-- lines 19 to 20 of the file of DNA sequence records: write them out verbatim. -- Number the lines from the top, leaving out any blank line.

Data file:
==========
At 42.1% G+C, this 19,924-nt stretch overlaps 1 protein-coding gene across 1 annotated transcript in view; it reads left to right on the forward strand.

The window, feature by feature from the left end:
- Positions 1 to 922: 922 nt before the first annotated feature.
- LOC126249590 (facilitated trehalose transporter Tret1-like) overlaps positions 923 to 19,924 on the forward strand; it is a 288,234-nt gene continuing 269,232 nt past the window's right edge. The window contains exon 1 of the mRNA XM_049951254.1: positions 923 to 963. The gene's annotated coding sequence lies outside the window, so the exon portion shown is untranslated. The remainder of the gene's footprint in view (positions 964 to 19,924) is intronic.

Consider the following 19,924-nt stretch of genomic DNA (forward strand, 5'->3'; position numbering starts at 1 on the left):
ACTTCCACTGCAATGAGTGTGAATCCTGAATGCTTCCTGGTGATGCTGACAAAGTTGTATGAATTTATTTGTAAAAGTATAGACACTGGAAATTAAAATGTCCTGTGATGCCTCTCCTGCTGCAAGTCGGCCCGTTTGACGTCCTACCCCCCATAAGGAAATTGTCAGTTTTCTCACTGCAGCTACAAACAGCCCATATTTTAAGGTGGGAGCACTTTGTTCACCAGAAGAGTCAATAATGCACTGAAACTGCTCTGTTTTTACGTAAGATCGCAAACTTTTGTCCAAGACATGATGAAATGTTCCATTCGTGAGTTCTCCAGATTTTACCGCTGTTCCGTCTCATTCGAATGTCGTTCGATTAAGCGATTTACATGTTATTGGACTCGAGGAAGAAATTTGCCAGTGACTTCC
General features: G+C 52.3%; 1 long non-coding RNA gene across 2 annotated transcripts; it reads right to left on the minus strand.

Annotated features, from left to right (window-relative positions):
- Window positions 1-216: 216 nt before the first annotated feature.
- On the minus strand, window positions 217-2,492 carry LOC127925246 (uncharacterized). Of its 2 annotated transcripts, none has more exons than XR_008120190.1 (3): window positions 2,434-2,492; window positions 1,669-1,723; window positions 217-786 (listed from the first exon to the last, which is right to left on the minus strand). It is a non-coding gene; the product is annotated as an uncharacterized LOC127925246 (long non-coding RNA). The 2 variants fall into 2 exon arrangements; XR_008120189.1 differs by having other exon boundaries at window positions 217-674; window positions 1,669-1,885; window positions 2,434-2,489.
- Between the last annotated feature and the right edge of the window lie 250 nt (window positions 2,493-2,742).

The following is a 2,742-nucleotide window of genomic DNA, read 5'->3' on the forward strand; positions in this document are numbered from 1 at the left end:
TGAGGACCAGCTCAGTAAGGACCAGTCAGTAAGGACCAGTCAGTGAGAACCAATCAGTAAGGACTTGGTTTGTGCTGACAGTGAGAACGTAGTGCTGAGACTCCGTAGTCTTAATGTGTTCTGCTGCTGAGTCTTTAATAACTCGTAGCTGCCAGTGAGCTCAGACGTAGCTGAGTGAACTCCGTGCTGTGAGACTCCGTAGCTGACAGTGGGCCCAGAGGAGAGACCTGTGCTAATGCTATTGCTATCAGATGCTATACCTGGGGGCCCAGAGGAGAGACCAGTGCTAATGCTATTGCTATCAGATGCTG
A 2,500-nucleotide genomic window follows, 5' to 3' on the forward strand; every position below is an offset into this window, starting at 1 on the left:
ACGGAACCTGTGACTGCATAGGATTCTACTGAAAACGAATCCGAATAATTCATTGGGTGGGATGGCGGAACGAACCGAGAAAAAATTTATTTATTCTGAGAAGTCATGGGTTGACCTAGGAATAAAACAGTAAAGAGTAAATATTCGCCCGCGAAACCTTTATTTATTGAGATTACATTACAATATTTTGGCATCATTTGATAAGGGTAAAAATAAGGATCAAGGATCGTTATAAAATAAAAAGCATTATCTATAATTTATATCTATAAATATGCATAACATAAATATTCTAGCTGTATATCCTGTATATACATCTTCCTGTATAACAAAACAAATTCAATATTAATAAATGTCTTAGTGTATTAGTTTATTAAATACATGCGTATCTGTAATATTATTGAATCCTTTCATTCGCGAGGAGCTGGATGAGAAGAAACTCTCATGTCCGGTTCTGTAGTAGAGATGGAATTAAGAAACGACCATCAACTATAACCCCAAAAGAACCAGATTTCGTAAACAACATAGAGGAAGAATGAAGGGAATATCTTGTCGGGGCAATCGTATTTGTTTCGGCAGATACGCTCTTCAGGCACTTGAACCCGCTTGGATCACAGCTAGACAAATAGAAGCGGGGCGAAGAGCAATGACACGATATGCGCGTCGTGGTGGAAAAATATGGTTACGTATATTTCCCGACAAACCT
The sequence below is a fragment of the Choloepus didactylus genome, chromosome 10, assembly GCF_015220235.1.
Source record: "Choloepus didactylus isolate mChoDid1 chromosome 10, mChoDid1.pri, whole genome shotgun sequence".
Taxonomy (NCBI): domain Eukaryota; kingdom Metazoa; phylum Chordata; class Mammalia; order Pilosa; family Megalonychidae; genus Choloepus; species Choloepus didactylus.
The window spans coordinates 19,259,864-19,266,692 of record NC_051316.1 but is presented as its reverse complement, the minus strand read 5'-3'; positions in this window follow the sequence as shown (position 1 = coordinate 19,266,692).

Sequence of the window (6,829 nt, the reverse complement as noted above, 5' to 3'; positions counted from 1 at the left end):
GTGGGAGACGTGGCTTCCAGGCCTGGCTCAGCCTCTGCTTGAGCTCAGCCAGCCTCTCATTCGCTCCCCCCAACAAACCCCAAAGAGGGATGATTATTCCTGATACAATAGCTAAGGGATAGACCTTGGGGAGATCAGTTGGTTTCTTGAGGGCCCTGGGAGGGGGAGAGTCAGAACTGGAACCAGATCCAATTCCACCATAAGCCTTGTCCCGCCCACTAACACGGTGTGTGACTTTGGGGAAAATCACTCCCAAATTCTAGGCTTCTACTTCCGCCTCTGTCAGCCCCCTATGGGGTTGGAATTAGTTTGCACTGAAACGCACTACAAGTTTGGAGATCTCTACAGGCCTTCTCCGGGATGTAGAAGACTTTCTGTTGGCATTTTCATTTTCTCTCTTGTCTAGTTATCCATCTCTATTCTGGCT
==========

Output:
The window spans coordinates 19,259,864-19,266,692 of record NC_051316.1 but is presented as its reverse complement, the minus strand read 5'-3'; positions in this window follow the sequence as shown (position 1 = coordinate 19,266,692).

Sequence of the window (6,829 nt, the reverse complement as noted above, 5' to 3'; positions counted from 1 at the left end):